We had a church service outdoors - we couldn't get them all in anywhere and we weren't going to ask that raving Protestant Anglican in Sydney for his place - and this was the big event when all our heavenly friends were present.

The guy who said 'God is dead' also said a good party needs partygoers, and boy were they goers and fruity. No wonder so many boys and girls made friends afterwards. Our other heavenly friend present at the gig was the Holy Spirit. And he had a few words: The Creator Spirit moved over the waters to get to Australia. The Creator Spirit made mathematics and gave a woof under nature, making it all bouncy and springy and thingy.

Now this nature has got brains, and so have we, and our brains see its brains, and they both come from the Creator Spirit. But that means our brains must look after the brains of nature because nature is a gift and we are its administrators like in those high rises that you do see in Sydney. Now this brainy creation that the Creator Spirit made not only adds up, and lets you do experiments on it with regular results, but says it wants to be good and ethical too.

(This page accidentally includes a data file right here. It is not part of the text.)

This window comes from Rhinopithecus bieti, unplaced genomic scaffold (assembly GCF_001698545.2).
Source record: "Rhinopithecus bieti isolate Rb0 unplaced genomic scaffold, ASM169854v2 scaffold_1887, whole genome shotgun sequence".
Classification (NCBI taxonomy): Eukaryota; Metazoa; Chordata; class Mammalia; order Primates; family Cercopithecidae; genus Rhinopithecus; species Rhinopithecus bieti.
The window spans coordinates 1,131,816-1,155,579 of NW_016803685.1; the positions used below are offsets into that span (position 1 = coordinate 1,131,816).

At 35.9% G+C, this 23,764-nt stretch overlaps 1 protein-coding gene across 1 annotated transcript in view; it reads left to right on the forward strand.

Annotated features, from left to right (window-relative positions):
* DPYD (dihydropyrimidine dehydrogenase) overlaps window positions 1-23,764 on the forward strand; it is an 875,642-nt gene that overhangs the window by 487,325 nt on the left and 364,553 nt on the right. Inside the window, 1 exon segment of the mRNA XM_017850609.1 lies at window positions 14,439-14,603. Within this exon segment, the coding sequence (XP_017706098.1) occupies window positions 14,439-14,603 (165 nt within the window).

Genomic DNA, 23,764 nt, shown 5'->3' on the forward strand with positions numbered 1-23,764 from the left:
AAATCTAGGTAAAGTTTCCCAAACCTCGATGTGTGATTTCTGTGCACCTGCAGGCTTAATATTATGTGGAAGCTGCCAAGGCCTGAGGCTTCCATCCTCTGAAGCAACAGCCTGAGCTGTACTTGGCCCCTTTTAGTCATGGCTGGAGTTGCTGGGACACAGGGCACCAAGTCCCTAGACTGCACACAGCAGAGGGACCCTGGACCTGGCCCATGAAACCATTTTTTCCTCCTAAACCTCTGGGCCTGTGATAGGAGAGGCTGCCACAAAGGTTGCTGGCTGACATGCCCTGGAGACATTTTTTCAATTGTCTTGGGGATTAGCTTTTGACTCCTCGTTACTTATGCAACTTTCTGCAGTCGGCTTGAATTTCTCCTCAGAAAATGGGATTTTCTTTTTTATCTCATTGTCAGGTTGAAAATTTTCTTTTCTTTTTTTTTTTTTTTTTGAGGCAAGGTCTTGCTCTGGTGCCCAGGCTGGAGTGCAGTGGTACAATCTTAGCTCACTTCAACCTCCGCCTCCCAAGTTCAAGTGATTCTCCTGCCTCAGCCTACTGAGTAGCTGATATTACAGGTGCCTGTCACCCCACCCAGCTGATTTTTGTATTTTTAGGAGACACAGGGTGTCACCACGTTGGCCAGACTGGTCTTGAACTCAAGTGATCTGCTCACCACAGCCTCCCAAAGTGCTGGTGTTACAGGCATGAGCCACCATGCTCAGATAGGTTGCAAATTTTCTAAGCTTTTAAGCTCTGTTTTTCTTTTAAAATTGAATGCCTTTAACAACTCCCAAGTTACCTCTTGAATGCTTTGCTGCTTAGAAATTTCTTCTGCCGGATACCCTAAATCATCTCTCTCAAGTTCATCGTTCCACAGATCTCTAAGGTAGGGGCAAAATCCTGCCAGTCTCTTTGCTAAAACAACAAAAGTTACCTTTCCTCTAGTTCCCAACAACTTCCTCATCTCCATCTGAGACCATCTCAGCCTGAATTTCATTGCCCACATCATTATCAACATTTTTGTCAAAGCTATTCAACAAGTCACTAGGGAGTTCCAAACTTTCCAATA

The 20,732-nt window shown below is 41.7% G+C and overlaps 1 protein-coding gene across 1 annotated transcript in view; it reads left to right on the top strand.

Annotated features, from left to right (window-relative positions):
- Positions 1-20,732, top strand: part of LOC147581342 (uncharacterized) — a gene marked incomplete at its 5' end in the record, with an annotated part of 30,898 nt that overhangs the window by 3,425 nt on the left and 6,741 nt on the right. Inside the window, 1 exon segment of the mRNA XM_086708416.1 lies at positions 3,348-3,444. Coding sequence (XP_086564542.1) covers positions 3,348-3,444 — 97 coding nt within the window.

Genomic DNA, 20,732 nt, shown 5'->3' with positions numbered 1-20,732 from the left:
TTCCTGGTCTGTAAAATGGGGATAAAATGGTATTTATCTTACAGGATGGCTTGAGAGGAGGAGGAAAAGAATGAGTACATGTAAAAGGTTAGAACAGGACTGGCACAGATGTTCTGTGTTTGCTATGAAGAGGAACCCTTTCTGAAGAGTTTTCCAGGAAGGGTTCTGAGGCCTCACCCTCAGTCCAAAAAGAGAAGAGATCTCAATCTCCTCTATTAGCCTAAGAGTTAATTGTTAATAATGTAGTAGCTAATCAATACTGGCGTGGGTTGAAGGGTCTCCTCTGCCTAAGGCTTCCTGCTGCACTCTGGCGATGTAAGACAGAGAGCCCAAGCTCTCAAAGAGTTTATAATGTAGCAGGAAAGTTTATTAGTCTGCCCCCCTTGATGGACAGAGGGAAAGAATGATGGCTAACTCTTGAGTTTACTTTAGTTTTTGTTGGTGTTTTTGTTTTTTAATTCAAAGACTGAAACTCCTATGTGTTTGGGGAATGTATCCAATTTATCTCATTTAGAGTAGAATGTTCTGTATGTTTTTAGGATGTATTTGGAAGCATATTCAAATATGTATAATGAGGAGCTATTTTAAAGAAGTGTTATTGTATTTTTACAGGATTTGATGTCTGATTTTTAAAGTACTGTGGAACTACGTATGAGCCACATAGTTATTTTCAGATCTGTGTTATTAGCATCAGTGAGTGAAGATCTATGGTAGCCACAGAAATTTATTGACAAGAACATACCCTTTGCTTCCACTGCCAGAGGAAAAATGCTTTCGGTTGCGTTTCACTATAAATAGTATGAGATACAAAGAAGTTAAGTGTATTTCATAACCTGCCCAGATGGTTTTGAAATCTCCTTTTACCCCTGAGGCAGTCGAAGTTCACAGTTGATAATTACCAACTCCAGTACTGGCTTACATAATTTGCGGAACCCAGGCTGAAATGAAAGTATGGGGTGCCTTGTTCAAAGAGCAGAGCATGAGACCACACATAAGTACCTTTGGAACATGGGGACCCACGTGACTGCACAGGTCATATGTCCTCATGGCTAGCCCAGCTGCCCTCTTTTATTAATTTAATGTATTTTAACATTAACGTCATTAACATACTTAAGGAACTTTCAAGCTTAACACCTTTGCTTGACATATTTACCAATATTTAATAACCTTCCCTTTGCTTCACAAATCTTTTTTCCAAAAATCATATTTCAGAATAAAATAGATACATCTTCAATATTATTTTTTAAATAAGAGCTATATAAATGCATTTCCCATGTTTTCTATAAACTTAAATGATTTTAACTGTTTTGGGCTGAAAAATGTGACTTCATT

It's not just mathematics but actual goodness itself as the animals chase each other and gobble each other up. Catastrophes? Who needs humans when the universe can provide its own catastrophes. Anyway, we have a responsibility in public to avoid catastrophes.
And in defending the four elements (earth, air, fire and water) and their braininess, so we should defend the braininess of men (women can tag along behind).

No matter what every other academic discipline says, no matter how much tosh this natural order rubbish represents, we are not outdated for us when we use it, and thus go on to tell men that they should choose the right female orifice for their stick-ups and not the wrong ones or those fewer ones men have got.

Now come on and respect the natural order: after all, you don't ram a plug into another plug do you? No, you bung it in a socket. And who ever heard of sockets plugging into sockets (though we don't really care about women and women)?
See, we have to stop men getting electric shocks by getting the wiring and the pins all mixed up. What we want is the electricity that flows when a plug goes into the proper socket that only the woman possesses. You should respect the natural order. There is the woman, there is the man, and he's the plug and she is the socket. Now get the real electricity going!